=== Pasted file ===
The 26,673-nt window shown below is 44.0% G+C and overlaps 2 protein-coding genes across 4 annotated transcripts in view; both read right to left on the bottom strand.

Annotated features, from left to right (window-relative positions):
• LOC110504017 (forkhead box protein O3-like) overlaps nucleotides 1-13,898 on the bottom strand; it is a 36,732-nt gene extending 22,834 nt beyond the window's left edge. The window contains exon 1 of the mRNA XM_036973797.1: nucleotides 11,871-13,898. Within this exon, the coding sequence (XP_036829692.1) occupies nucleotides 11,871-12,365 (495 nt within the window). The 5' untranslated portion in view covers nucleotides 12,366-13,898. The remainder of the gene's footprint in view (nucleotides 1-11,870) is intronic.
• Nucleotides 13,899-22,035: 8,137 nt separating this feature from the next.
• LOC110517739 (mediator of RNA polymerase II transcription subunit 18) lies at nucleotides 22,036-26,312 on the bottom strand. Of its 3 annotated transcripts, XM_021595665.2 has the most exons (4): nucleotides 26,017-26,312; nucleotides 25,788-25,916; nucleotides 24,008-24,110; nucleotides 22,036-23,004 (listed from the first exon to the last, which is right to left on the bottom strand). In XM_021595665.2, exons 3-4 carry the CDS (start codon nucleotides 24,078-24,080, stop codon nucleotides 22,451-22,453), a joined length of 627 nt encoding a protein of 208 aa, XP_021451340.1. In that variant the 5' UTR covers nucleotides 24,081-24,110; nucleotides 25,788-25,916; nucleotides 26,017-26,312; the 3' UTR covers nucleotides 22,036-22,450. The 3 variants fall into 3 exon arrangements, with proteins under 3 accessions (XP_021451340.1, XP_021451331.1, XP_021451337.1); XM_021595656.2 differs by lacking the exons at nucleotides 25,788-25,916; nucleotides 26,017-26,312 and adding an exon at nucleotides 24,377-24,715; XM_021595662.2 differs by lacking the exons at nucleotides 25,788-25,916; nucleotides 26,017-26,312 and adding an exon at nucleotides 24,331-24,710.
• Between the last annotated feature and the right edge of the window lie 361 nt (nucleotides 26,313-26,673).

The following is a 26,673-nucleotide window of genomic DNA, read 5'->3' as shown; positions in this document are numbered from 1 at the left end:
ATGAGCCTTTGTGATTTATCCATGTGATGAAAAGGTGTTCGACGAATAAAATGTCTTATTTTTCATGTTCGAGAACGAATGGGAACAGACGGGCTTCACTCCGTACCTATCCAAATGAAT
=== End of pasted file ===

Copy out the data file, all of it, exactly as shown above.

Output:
The 26,673-nt window shown below is 44.0% G+C and overlaps 2 protein-coding genes across 4 annotated transcripts in view; both read right to left on the bottom strand.

Annotated features, from left to right (window-relative positions):
• LOC110504017 (forkhead box protein O3-like) overlaps nucleotides 1-13,898 on the bottom strand; it is a 36,732-nt gene extending 22,834 nt beyond the window's left edge. The window contains exon 1 of the mRNA XM_036973797.1: nucleotides 11,871-13,898. Within this exon, the coding sequence (XP_036829692.1) occupies nucleotides 11,871-12,365 (495 nt within the window). The 5' untranslated portion in view covers nucleotides 12,366-13,898. The remainder of the gene's footprint in view (nucleotides 1-11,870) is intronic.
• Nucleotides 13,899-22,035: 8,137 nt separating this feature from the next.
• LOC110517739 (mediator of RNA polymerase II transcription subunit 18) lies at nucleotides 22,036-26,312 on the bottom strand. Of its 3 annotated transcripts, XM_021595665.2 has the most exons (4): nucleotides 26,017-26,312; nucleotides 25,788-25,916; nucleotides 24,008-24,110; nucleotides 22,036-23,004 (listed from the first exon to the last, which is right to left on the bottom strand). In XM_021595665.2, exons 3-4 carry the CDS (start codon nucleotides 24,078-24,080, stop codon nucleotides 22,451-22,453), a joined length of 627 nt encoding a protein of 208 aa, XP_021451340.1. In that variant the 5' UTR covers nucleotides 24,081-24,110; nucleotides 25,788-25,916; nucleotides 26,017-26,312; the 3' UTR covers nucleotides 22,036-22,450. The 3 variants fall into 3 exon arrangements, with proteins under 3 accessions (XP_021451340.1, XP_021451331.1, XP_021451337.1); XM_021595656.2 differs by lacking the exons at nucleotides 25,788-25,916; nucleotides 26,017-26,312 and adding an exon at nucleotides 24,377-24,715; XM_021595662.2 differs by lacking the exons at nucleotides 25,788-25,916; nucleotides 26,017-26,312 and adding an exon at nucleotides 24,331-24,710.
• Between the last annotated feature and the right edge of the window lie 361 nt (nucleotides 26,313-26,673).

The following is a 26,673-nucleotide window of genomic DNA, read 5'->3' as shown; positions in this document are numbered from 1 at the left end:
ATGAGCCTTTGTGATTTATCCATGTGATGAAAAGGTGTTCGACGAATAAAATGTCTTATTTTTCATGTTCGAGAACGAATGGGAACAGACGGGCTTCACTCCGTACCTATCCAAATGAAT